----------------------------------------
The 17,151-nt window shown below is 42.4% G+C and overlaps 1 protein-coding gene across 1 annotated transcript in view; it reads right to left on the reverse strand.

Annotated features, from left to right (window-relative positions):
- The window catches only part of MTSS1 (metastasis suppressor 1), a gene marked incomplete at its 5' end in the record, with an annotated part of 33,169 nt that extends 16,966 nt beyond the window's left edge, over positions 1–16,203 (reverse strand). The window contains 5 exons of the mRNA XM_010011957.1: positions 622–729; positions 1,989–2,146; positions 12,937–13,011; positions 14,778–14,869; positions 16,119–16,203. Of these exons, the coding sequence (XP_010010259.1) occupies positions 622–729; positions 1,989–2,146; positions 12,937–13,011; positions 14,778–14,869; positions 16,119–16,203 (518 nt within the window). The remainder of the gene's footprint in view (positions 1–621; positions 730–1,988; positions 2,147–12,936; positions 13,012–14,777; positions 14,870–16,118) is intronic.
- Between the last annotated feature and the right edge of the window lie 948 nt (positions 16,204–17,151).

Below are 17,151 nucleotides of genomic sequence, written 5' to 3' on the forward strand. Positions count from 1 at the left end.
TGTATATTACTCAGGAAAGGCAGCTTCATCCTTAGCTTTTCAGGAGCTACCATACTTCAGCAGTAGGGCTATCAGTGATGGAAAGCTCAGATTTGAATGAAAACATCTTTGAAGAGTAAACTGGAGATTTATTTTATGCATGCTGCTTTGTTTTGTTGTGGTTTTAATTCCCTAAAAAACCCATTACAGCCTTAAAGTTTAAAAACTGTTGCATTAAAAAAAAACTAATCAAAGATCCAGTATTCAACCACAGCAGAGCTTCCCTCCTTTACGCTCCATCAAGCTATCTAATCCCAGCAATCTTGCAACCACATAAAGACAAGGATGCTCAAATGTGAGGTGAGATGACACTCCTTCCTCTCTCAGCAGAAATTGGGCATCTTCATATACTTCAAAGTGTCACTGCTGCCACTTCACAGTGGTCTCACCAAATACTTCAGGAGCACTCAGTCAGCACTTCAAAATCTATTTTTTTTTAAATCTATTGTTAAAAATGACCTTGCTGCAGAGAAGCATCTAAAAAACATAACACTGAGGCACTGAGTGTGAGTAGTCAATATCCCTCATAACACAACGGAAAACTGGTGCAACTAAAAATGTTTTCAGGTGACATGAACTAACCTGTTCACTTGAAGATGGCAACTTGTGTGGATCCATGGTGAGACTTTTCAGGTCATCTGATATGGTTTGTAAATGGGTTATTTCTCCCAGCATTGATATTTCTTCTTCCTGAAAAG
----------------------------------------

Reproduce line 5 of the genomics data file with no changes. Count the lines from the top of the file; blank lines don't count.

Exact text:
Below are 17,151 nucleotides of genomic sequence, written 5' to 3' on the forward strand. Positions count from 1 at the left end.